Mariupol residents describe how Russian forces deprived them of food and water

LVIV, Ukraine – After Russian Forces surrounded the city of Mariupol in southern Ukraine, cutting off water and fuel and preventing aid...


LVIV, Ukraine – After Russian Forces surrounded the city of Mariupol in southern Ukraine, cutting off water and fuel and preventing aid convoys from entering, Yulia Beley took refuge in a neighbor’s basement with her three daughters and struggled to survive .

Her husband had gone to defend the town, so she ventured out as the bombs rained down to fetch water from a remote well and tried to comfort her children as the shelling shook the walls and ceiling. Over time, the family’s food dwindled and Mrs Beley, a baker, said she gave her hungry children a bowl of porridge a day to share among themselves. Her 6-year-old daughter, Ivanka, dreamed of the poppyseed buns her mother had made before the war.

“It tears you apart,” said Ms Beley, 33, still traumatized after escaping the city a week ago. “I just sobbed, just cried, screamed into the pillow when no one could see.”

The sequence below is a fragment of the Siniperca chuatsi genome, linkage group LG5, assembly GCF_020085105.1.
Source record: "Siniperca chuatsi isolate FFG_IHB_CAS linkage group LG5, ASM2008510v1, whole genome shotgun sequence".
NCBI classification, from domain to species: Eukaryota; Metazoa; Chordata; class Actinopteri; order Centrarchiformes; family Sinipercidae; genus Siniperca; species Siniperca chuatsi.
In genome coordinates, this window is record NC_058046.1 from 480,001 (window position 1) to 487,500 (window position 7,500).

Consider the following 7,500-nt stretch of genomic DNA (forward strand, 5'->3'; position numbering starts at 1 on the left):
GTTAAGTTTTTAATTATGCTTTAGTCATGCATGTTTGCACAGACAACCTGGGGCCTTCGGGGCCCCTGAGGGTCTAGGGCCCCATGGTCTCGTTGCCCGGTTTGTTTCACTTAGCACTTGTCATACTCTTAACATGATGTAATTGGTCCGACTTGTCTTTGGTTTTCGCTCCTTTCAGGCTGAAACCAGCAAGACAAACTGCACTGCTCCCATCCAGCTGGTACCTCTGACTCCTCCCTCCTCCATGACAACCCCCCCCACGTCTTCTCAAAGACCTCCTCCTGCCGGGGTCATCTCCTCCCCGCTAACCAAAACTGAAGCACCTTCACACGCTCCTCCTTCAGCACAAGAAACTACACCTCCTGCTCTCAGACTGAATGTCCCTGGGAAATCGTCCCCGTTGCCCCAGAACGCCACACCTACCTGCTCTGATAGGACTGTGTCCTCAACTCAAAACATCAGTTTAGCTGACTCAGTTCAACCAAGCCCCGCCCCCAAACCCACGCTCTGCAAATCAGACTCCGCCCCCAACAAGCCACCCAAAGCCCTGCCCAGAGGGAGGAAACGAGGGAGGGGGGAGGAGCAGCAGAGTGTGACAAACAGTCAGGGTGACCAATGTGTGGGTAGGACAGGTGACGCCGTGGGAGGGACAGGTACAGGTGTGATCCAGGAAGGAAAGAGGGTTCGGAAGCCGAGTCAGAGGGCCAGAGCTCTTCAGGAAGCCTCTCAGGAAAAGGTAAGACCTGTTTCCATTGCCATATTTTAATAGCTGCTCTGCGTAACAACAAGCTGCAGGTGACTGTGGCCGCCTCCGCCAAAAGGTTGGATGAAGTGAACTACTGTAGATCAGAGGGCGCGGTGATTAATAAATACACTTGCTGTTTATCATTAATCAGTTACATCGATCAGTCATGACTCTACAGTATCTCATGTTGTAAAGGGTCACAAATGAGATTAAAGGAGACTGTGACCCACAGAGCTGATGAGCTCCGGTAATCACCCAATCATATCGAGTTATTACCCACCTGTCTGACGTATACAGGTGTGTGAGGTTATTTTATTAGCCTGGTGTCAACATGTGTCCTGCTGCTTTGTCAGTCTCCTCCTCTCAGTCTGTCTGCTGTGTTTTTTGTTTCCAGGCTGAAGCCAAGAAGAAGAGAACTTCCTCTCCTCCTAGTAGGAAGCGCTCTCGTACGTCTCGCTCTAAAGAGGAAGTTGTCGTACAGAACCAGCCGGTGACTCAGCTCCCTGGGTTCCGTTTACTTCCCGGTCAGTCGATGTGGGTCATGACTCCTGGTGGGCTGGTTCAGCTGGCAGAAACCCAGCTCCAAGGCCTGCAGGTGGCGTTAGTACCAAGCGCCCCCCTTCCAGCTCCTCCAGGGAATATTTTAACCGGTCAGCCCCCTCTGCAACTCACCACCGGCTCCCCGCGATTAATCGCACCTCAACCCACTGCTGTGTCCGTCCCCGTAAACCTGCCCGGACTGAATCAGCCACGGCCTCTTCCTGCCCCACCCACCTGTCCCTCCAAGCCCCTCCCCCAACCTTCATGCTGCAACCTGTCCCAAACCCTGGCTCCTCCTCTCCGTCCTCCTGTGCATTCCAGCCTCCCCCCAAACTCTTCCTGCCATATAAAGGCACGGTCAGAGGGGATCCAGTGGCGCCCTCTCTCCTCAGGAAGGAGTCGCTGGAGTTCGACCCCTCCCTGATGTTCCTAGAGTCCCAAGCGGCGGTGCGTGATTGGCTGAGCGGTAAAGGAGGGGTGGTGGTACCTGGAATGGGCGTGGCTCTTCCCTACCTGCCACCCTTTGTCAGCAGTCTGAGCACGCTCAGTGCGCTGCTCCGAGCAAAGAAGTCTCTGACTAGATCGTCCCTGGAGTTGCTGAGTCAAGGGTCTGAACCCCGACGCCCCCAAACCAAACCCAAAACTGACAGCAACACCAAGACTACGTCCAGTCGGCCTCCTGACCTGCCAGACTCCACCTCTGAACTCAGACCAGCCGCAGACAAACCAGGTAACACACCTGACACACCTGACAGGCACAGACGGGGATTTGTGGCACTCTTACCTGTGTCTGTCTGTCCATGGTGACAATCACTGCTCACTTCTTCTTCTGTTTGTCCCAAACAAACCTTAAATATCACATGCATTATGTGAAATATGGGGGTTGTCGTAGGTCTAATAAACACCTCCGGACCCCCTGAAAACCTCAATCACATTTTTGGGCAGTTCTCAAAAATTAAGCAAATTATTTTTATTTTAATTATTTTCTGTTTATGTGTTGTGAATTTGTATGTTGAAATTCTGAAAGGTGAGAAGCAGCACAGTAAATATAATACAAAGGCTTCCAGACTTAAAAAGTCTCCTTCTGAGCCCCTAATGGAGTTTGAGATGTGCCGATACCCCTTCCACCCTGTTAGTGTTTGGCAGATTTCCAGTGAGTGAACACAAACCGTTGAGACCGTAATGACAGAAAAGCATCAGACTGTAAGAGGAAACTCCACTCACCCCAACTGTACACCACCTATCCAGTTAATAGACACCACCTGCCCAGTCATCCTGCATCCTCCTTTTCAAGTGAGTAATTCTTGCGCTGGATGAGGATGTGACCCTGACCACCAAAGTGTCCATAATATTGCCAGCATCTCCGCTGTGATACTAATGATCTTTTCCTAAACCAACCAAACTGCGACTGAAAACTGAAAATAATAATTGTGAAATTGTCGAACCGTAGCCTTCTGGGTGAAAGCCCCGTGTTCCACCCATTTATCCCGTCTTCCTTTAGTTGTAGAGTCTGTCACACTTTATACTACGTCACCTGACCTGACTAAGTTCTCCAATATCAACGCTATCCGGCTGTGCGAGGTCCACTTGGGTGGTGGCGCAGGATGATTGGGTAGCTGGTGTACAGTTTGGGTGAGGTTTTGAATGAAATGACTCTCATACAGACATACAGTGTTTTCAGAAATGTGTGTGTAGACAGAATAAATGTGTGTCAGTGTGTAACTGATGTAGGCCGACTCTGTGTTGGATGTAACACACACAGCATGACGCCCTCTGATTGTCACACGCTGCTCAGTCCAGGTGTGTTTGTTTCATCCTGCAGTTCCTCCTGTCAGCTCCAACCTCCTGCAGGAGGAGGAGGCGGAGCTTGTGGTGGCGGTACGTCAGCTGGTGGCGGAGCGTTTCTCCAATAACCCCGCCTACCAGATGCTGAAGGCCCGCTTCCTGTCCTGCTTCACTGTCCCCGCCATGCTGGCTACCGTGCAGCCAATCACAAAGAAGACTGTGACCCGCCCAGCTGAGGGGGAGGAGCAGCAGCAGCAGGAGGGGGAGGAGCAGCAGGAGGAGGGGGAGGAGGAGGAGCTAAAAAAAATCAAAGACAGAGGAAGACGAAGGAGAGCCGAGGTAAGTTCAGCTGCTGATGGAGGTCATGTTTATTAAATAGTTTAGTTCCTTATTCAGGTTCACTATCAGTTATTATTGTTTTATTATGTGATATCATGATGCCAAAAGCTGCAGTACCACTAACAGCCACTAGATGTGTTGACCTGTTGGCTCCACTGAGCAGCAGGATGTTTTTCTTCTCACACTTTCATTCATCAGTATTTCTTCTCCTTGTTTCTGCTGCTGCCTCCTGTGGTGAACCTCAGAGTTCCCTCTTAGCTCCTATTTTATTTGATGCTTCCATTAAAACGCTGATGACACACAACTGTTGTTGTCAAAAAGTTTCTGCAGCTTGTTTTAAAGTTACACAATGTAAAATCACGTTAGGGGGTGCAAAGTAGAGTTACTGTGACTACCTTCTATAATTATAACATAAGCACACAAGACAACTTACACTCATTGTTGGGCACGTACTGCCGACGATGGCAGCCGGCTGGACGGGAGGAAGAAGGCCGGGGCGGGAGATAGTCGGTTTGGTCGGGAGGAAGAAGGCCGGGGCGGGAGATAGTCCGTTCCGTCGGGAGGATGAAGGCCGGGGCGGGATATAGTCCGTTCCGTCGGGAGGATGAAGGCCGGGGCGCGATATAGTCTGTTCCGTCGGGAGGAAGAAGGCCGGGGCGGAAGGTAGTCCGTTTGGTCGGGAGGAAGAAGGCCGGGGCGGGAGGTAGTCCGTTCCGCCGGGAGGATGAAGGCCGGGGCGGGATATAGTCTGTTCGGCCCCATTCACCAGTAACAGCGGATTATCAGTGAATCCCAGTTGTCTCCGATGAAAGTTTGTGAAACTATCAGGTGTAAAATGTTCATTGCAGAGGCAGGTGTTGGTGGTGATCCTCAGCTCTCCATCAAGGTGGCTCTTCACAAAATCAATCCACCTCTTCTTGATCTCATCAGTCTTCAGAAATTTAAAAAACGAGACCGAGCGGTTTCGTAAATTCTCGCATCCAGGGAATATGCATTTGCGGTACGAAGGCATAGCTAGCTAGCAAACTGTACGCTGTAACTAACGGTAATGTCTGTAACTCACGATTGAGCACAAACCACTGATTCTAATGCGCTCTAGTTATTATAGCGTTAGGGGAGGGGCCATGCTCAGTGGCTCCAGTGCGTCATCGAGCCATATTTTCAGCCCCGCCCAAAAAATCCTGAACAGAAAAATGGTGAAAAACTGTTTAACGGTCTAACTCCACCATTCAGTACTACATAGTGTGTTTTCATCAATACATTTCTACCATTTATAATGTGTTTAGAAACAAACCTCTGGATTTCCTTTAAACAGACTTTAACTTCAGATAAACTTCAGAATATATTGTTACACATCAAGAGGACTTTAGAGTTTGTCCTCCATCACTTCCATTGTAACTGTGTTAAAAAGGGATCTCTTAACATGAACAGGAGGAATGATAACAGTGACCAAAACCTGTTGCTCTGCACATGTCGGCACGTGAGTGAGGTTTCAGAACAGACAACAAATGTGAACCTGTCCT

Shortly after Russia invaded Ukraine, she laid siege to Mariupol, using the old tactic of warfare to try to starve the once bustling city of 430,000 into surrender.

From the days when armies surrounded medieval castles in Europe to the Battle of Stalingrad in World War II and the pressure on rebel communities in Syria during the 11-year civil war, the military has used sieges throughout history, regardless of the catastrophic effects on civilians caught in the middle.

This month, Secretary of State Antony J. Blinken accused Russia of “starving” cities in Ukraine. He invoked the memory of Russian President Vladimir V. Putin’s brother, Viktor, who died in infancy during the German siege of Leningrad during World War II.

“It’s shameful,” Mr Blinken said. “The world is saying to Russia, ‘Stop these attacks immediately. Let food and medicine in. Let people out safely and end this war of choice against Ukraine.

Siege warfare specialists say the tactic serves different purposes: weakening enemies while avoiding clashes that can kill the besieging force’s own soldiers, or freezing active fronts while attacking forces reposition themselves. But the grueling nature of sieges — and the way they use starvation to turn people’s bodies against them — gives them a psychological power unique among tactics of warfare, according to scholars and siege survivors.

Starving a residential area of ​​food while shelling it serves not only to flush out fighters, she said, but to communicate to all those trapped inside: “You are not a human equal to me . You don’t deserve to eat, drink, take medicine or even breathe!